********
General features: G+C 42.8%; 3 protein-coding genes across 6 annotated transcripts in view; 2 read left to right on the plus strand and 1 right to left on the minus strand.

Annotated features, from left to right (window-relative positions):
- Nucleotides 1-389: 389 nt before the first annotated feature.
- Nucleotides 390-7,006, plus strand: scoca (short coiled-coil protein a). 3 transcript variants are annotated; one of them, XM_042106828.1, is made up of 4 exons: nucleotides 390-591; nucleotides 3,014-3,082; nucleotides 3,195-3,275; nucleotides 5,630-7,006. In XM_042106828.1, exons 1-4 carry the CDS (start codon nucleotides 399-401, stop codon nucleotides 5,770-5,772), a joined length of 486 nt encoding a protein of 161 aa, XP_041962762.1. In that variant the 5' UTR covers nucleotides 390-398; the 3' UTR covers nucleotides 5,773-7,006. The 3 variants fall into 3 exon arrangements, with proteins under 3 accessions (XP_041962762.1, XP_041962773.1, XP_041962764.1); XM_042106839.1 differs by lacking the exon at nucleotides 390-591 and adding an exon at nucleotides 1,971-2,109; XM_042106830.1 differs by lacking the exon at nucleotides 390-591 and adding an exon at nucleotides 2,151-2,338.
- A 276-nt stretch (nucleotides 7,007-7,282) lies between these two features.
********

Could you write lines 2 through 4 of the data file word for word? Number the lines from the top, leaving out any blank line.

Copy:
Annotated features, from left to right (window-relative positions):
- Nucleotides 1-389: 389 nt before the first annotated feature.
- Nucleotides 390-7,006, plus strand: scoca (short coiled-coil protein a). 3 transcript variants are annotated; one of them, XM_042106828.1, is made up of 4 exons: nucleotides 390-591; nucleotides 3,014-3,082; nucleotides 3,195-3,275; nucleotides 5,630-7,006. In XM_042106828.1, exons 1-4 carry the CDS (start codon nucleotides 399-401, stop codon nucleotides 5,770-5,772), a joined length of 486 nt encoding a protein of 161 aa, XP_041962762.1. In that variant the 5' UTR covers nucleotides 390-398; the 3' UTR covers nucleotides 5,773-7,006. The 3 variants fall into 3 exon arrangements, with proteins under 3 accessions (XP_041962762.1, XP_041962773.1, XP_041962764.1); XM_042106839.1 differs by lacking the exon at nucleotides 390-591 and adding an exon at nucleotides 1,971-2,109; XM_042106830.1 differs by lacking the exon at nucleotides 390-591 and adding an exon at nucleotides 2,151-2,338.